Thursday, March 23, 2006

So irate I can't see straight.

This makes me so mad I don't know if I can even put my thoughts into coherent sentences. The gall some people have! Some people have apparently forgotten the whole reason women fought for equal rights: so women would have the right to choose whether or not they wanted to work outside the home!

Okay, the gist of the article is this: some professor named Linda Hirschman has written a book in which she asserts educated women are making a grave mistake by becoming stay-at-home moms. She says they can't possibly be satisfied by giving up their careers, and women who claim that they've never wanted to be anything but a homemaker are basically lying and fooling themselves.

You know, I just now remembered that in high school one of my classmates made this same claim--that women have an obligation to work. I was so stunned that someone would make a comment like that that I couldn't even respond, and I find myself in the same position now. It's just such an absurd, ridiculous, and offensive statement that all the arguments against it seem way too obvious to outline.

I feel doubly affronted, because Hirschman's claim is not just a direct criticism of my choices, but of my mother's as well--even more of a criticism of her than of me, in fact. I've always wanted to be a writer and a teacher, and I knew I wanted to be in the classroom, although I knew I wouldn't be there for the whole of my working years and would eventually be at home with my kids. But my mom is one of those women for whom Hirschman apparently has no respect: a woman who desired nthing else than to put her life into her family. Yeah, gosh, what a mistake--to want to dedicate yourself to raising your children, being there for them whenever they need you, supporting your husband and taking care of him and the home you share. I can say, as a child of a stay-at-home mom, that the security I felt knowing my mom was always there for me played a direct role in making my child as happy as it was. I always knew she was available in case I got hurt or sick at school; she was was always there when I came home in the afternoon to make me a snack and ask how my day was and listen to my lame school stories. When I was in a play at school or had a choir concert, she didn't have to juggle work or beg off with a "I promise I'll come to the next one, honey!" She was always there, and not many of my friends could say the same.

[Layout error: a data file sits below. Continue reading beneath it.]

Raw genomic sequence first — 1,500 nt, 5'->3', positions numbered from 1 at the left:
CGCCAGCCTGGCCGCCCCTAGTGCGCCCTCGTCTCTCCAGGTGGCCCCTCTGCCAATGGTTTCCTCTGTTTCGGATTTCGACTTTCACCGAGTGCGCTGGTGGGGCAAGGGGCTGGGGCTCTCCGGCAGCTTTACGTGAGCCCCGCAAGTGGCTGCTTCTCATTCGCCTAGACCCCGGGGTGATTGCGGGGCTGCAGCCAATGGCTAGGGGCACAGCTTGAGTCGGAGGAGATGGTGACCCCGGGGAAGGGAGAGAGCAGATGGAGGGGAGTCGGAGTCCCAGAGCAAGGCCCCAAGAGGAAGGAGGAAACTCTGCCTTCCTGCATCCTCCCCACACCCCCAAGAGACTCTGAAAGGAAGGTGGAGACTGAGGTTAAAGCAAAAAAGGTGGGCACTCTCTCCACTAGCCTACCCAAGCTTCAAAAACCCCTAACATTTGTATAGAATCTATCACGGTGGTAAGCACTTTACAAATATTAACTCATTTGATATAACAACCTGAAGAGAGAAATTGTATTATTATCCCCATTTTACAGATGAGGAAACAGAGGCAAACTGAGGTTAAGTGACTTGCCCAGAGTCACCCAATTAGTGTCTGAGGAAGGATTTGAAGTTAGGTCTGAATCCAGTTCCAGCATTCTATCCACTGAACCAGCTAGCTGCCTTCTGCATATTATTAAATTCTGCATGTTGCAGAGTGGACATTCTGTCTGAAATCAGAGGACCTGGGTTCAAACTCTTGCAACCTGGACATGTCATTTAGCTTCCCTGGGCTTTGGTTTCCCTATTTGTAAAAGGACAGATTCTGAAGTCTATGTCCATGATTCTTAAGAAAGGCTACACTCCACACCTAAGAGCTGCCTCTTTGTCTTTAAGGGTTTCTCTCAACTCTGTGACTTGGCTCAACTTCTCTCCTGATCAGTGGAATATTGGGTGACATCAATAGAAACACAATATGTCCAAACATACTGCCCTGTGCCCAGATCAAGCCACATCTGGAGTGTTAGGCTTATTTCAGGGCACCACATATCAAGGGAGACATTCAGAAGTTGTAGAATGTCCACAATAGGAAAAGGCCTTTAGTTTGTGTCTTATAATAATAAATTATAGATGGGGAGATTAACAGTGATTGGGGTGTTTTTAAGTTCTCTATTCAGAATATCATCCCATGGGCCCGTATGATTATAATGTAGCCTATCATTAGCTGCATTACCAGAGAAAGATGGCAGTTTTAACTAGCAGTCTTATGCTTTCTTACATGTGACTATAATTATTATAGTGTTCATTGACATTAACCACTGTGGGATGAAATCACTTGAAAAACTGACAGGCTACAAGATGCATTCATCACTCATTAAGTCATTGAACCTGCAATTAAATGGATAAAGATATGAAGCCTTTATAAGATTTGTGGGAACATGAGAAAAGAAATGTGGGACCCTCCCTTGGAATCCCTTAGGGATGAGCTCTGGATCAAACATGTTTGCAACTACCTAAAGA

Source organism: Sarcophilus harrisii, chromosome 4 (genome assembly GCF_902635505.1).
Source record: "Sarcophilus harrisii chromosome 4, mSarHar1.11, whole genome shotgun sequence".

"Don't give it more time than it deserves," my husband just told me. He's right. This kind of crap naturally makes me want to go face-to-face with this chick and tell her off, but what's the point, really? She's not going to listen to me, because, in her eyes, I'm apparently missing a few screws--why else would an educated woman like myself choose to give up a successful teaching career for a shaky career that lets me stay home? But before I sign off, one last comment: make no mistake, I have nothing but respect for women who have to work. Sometimes putting your kids first means having to work outside the home, and I totally understand that. I'll admit I don't understand people who want to work rather than stay home and raise their kids, but hey, just because I don't understand it doesn't mean I'm going to knock it. Women's lib was about letting you make that choice, so you go ahead and make it however you want, just as I have. Just don't follow this woman's poor lead and look down on those of us who ahve chosen the home as our office.

6 comments:

StLmom said...

I think the most important item to remember on this topic is that we women, the SAHMs, the WAHMs, the working moms and even the stay at home or working non-moms, need to respect one another's decisions and celebrate the ability to choose what we want to do.

I've worked as long as I've been a mom (16 years), mostly out of need, but now that my kids are older, I've had the opportunity to become a work at home mom. I value and appreciate the difference and yes, sometimes wonder what life would have been like if I'd been able to stay home while they were little (the guilt persists!).

Most of my friends have chosen to stay at home and at times, I have found it difficult to understand why, particularly when I see them facing serious financial difficulty or getting futher away from the likelihood of ever using the education they poured themselves into during their twenties.

It's tough for any of us to be completely satisfied with our lives no matter what we choose, I think. The grass is sometimes greener.

Hirschfeld is quite a piece of work, though. Her recommendation that working moms only have one child takes the cake, for me.

Meg said...